Also not to be undersold, though, is the strength of the songwriting here. Even without Heiman, these ten narratives are wonderfully emotional, glowing and as epic as a John Martin painting framed in Brasher Doubloon gold—a consummate blend of Euro AND US power. The fact that they additionally feature one of power’s greatest voices to date is just… well, an incredibly agreeable assembly, let’s put it that way. So, yes, a really wise plan moving forward would likely involve spending less time waiting for the other shoe to drop and more time soaring to the tippy-tops of those towers of gold. JOIN ME, NO? Yes!

Primitive origins: Greece
Label(s): No Remorse Records / Independent
Sample: “The Voyage (Towards Immortality)

~ Please enjoy a selection of part 1, 2 & 3 as a playlist below ~

Where we are so far:

    • Helloween – Keeper of the Seven Keys Part I [1987]
    • Avantasia – The Metal Opera, Pt. 1 [2001]
    • Symphony X – V: The New Mythology Suite [2000]
    • Power Quest – Neverworld [2003]
    • Nightwish – Wishmaster [2000]
    • Dark Forest – Beyond the Veil [2016]
    • Masterplan – Aeronautics [2005]
    • Judicator – At the Expense of Humanity [2015]
    • Running Wild – Death or Glory [1989]
    • Blazon Stone – No Sign of Glory [2015]
    • Pagan’s Mind – Enigmatic: Calling [2005]
    • Scanner – Hypertrace [1988]
    • Highland Glory – Forever Endeavor [2005]
    • Fairyland – The Fall of an Empire [2006]
    • Brainstorm – Liquid Monster [2005]
    • Conception – Parallel Minds [1993]
    • Shaman – Ritual [2002]
    • Tad Morose – Modus Vivendi [2003]
    • Powerwolf – Blessed and Possessed [2015]
    • Lovebites – Awakening from the Abyss [2017]
    • Mob Rules – Tales from Beyond [2016]
    • Outworld – Outworld [2006]
    • Guardians of Time – Machines of Mental Design [2004]
    • At Vance – Dragonchaser [2001]
    • Lorenguard – Eve of Corruption: The Days of Astasia – Part One [2011]
    • Blind Guardian – Imaginations from the Other Side [1995]
    • Edguy – Mandrake [2001]
    • Nocturnal Rites – Grand Illusion [2005]
    • Manticora – 8 Deadly Sins [2004]
    • Rhapsody of Fire – The Frozen Tears of Angels [2010]
    • Falconer – Falconer [2001]
    • Persuader – Evolution Purgatory [2004]
    • Viathyn – Cynosure [2014]
    • SinBreed – Shadows [2014]
    • Grave Digger – Rheingold [2003]
    • Angel Dust – Bleed [1999]
    • Dark Moor – The Gates of Oblivion [2002]
    • Michael Romeo – War of the Worlds // Pt. 1 [2018]
    • Iron Fire – Thunderstorm [2000]
    • Seven Spires – Emerald Seas [2020]
    • Twilightning – Delirium Veil [2003]
    • StormWarrior – Northern Rage [2004]
    • Unleash the Archers – Apex [2017]
    • Angra – Temple of Shadows [2003]
    • Primal Fear – Seven Seals [2005]
    • X Japan – Blue Blood [1989]
    • Crystal Viper – Legends [2010]
    • Elegy – Labyrinth of Dreams [1992]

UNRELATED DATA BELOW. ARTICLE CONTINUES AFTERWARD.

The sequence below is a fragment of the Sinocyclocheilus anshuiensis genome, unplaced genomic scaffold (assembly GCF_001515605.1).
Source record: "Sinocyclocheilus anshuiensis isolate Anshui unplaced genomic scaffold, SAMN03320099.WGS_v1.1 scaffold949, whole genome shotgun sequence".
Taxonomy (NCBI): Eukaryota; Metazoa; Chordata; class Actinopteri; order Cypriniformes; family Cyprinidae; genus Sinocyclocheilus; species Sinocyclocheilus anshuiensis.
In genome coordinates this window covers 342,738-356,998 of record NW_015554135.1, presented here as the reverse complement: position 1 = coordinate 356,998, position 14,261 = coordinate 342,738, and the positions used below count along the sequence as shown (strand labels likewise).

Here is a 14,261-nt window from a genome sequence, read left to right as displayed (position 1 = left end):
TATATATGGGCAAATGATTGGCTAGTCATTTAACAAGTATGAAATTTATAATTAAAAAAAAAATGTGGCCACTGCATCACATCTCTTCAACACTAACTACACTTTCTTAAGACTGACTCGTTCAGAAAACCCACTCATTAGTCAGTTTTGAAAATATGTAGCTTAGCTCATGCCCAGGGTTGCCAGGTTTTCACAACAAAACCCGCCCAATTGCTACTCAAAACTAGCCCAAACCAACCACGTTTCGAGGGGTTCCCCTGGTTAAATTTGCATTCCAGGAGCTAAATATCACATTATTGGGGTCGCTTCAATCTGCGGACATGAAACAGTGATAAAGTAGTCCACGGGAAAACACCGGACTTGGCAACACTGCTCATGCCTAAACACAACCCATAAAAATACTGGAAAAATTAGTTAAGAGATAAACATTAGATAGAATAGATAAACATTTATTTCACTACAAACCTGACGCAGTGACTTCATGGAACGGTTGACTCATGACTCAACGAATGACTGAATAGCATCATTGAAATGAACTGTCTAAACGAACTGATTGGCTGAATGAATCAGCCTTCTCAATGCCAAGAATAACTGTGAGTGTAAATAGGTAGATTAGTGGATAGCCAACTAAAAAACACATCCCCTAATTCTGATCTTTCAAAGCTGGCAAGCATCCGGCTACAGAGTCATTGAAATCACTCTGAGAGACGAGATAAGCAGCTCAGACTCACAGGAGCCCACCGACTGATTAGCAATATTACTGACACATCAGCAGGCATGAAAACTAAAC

• Galloglass – Legends from Now and Nevermore [2003]
    • Dimhav – The Boreal Flame [2019]
    • Sabaton – The Great War [2019]
    • Gamma Ray – Land of the Free [1995]
    • Lost Horizon – A Flame to the Ground Beneath [2003]
    • Majestica – Above the Sky [2019]
    • Galneryus – Under the Force of Courage [2015]
    • Theocracy – Mirror of Souls [2008]
    • Vision Divine – Stream of Consciousness [2004]
    • Steel Attack – Fall into Madness [2001]
    • Human Fortress – Defenders of the Crown [2003]
    • Fogalord – A Legend to Believe In [2012]
    • HammerFall – Glory to the Brave [1997]
    • Hibria – Defying the Rules [2004]
    • Wuthering Heights – The Shadow Cabinet [2006]
    • Rob Rock – Garden of Chaos [2007]
    • Dragonforce – Sonic Firestorm [2004]
    • Domine – Stormbringer Ruler – The Legend of Power Supreme [2001]
    • Wizard – Head of the Deceiver [2001]
    • Evertale – Of Dragons and Elves [2013]
    • Fellowship – The Saberlight Chronicles [2022]
    • Labÿrinth – Return to Heaven Denied [1998]
    • Armory – Empyrean Realms [2013]
    • Wisdom – Marching for Liberty [2013]
    • Dialith – Extinction Six [2019]
    • Adagio – Sanctus Ignis [2001]
    • Sacred Outcry – Towers of Gold [2023]

«»

See you in two weeks for THE FINALE

Posted by Captain

Last Rites Co-Owner; Senior Editor; That was my skull!

  1. Beast of Burden July 28, 2023 at 10:26 am

    My god, “Return to Heaven Denied” is so good that it’s a crime I haven’t listened to it in years. I’m gonna remedy that RIGHT NOW!

    Great list BTW, gonna check out some of these other bands-lots of earcandy to try 🙂

    Reply

  2. As a bit of a WWI enthusiast, I fully endorse Jackson’s selection, great pick! Please come back anytime my friend, would love to have you!

    Good job to smelly Captain too I suppose

    Reply

  3. Thanks for someone using Apple Music for a playlist instead of Spotify. Will definitely be checking out your selected gems on the playlist.

    Reply

  4. This really is some great writing!

    Reply